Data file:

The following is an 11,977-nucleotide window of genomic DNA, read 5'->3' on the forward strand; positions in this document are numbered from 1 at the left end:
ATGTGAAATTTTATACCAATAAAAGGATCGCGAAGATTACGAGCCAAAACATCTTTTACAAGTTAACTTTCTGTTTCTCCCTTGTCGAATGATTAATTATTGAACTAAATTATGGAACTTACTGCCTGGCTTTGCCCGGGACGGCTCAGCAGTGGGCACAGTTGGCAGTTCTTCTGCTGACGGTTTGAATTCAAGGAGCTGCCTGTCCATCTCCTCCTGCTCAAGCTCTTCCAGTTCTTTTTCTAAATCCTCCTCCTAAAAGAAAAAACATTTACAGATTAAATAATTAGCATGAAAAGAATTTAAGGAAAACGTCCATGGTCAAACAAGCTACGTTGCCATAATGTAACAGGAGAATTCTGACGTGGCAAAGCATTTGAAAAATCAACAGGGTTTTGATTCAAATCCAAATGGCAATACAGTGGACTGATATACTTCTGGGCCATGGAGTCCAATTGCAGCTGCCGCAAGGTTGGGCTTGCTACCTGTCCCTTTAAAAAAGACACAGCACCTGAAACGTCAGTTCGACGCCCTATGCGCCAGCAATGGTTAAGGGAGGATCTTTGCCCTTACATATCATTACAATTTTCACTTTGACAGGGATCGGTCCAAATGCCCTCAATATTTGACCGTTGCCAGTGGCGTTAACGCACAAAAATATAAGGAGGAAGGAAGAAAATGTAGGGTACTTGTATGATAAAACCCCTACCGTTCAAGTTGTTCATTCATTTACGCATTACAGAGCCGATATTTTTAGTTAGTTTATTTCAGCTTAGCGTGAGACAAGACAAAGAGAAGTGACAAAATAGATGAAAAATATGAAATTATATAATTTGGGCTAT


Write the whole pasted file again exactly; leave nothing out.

The following is an 11,977-nucleotide window of genomic DNA, read 5'->3' on the forward strand; positions in this document are numbered from 1 at the left end:
ATGTGAAATTTTATACCAATAAAAGGATCGCGAAGATTACGAGCCAAAACATCTTTTACAAGTTAACTTTCTGTTTCTCCCTTGTCGAATGATTAATTATTGAACTAAATTATGGAACTTACTGCCTGGCTTTGCCCGGGACGGCTCAGCAGTGGGCACAGTTGGCAGTTCTTCTGCTGACGGTTTGAATTCAAGGAGCTGCCTGTCCATCTCCTCCTGCTCAAGCTCTTCCAGTTCTTTTTCTAAATCCTCCTCCTAAAAGAAAAAACATTTACAGATTAAATAATTAGCATGAAAAGAATTTAAGGAAAACGTCCATGGTCAAACAAGCTACGTTGCCATAATGTAACAGGAGAATTCTGACGTGGCAAAGCATTTGAAAAATCAACAGGGTTTTGATTCAAATCCAAATGGCAATACAGTGGACTGATATACTTCTGGGCCATGGAGTCCAATTGCAGCTGCCGCAAGGTTGGGCTTGCTACCTGTCCCTTTAAAAAAGACACAGCACCTGAAACGTCAGTTCGACGCCCTATGCGCCAGCAATGGTTAAGGGAGGATCTTTGCCCTTACATATCATTACAATTTTCACTTTGACAGGGATCGGTCCAAATGCCCTCAATATTTGACCGTTGCCAGTGGCGTTAACGCACAAAAATATAAGGAGGAAGGAAGAAAATGTAGGGTACTTGTATGATAAAACCCCTACCGTTCAAGTTGTTCATTCATTTACGCATTACAGAGCCGATATTTTTAGTTAGTTTATTTCAGCTTAGCGTGAGACAAGACAAAGAGAAGTGACAAAATAGATGAAAAATATGAAATTATATAATTTGGGCTAT